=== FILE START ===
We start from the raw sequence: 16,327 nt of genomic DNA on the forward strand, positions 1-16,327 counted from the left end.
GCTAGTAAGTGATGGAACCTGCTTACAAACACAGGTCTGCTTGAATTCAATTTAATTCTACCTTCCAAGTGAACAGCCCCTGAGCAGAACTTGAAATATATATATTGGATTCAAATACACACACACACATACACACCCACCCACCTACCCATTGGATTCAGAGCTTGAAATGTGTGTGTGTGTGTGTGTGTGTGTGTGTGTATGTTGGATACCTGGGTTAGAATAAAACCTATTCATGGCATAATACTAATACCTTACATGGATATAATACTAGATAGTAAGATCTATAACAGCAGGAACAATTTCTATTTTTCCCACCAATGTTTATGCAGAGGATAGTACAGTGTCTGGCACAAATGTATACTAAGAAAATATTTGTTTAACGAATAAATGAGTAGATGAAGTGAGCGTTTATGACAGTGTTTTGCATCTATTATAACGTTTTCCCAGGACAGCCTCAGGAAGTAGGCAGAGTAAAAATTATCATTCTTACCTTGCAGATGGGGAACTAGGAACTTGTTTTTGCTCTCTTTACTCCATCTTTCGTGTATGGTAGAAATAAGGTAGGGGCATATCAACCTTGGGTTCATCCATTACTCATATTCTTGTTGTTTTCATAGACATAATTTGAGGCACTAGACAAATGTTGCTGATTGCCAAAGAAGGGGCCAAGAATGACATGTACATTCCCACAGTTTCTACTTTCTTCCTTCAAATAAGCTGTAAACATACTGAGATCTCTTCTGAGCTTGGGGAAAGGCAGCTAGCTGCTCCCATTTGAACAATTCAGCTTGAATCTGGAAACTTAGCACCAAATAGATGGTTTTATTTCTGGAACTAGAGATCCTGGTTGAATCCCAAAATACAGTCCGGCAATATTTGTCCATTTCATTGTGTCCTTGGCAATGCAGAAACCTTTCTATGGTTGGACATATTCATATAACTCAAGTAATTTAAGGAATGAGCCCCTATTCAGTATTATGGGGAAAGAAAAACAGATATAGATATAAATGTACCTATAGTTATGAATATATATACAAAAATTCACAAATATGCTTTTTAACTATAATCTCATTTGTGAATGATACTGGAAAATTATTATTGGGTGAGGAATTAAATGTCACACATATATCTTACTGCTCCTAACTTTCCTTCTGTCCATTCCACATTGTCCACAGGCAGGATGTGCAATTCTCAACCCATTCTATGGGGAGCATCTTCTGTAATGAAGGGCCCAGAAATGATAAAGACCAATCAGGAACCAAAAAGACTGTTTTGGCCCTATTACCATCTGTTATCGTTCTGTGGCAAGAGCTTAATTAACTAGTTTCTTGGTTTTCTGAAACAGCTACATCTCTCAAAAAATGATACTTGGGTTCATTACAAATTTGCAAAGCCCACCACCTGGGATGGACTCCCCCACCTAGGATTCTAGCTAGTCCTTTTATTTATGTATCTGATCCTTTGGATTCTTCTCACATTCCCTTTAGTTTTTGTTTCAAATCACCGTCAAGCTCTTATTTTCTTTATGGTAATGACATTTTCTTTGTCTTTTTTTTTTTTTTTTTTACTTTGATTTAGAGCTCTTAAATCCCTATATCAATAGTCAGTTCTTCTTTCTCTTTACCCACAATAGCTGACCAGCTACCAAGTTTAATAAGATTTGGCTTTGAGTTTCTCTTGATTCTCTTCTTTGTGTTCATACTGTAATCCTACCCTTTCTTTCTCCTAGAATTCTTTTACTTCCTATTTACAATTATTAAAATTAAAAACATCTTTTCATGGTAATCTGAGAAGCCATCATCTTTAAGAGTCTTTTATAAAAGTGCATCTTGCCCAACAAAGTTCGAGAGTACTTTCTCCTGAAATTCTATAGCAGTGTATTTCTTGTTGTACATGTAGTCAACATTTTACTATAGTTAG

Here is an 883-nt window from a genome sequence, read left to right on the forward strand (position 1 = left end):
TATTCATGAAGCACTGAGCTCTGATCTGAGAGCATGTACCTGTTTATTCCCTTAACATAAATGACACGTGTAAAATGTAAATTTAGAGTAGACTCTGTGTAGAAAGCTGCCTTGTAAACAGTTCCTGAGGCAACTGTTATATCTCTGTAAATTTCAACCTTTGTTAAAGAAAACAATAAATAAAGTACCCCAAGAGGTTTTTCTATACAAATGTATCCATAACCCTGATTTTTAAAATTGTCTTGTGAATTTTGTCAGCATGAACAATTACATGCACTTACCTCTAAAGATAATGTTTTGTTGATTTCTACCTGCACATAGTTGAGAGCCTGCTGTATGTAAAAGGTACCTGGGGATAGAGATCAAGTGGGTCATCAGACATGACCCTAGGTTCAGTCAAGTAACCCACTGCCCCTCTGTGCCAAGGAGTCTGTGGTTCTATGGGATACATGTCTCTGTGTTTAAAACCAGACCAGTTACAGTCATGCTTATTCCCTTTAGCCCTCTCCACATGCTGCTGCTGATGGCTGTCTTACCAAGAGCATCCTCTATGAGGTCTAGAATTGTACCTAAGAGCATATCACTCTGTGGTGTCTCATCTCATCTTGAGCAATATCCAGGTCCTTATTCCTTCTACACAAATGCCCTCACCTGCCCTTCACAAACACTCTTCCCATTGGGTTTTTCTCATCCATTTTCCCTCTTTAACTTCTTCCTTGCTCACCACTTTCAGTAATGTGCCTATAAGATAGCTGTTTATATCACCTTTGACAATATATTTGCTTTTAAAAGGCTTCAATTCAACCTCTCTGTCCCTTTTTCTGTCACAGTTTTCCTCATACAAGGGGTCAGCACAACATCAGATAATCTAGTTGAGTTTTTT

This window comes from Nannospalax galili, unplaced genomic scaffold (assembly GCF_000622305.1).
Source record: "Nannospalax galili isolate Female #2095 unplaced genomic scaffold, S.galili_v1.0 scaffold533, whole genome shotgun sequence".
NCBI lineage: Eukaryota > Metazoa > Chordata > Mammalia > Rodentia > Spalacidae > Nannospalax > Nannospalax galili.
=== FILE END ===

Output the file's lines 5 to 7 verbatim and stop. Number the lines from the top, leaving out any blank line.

This window comes from Nannospalax galili, unplaced genomic scaffold (assembly GCF_000622305.1).
Source record: "Nannospalax galili isolate Female #2095 unplaced genomic scaffold, S.galili_v1.0 scaffold533, whole genome shotgun sequence".
NCBI lineage: Eukaryota > Metazoa > Chordata > Mammalia > Rodentia > Spalacidae > Nannospalax > Nannospalax galili.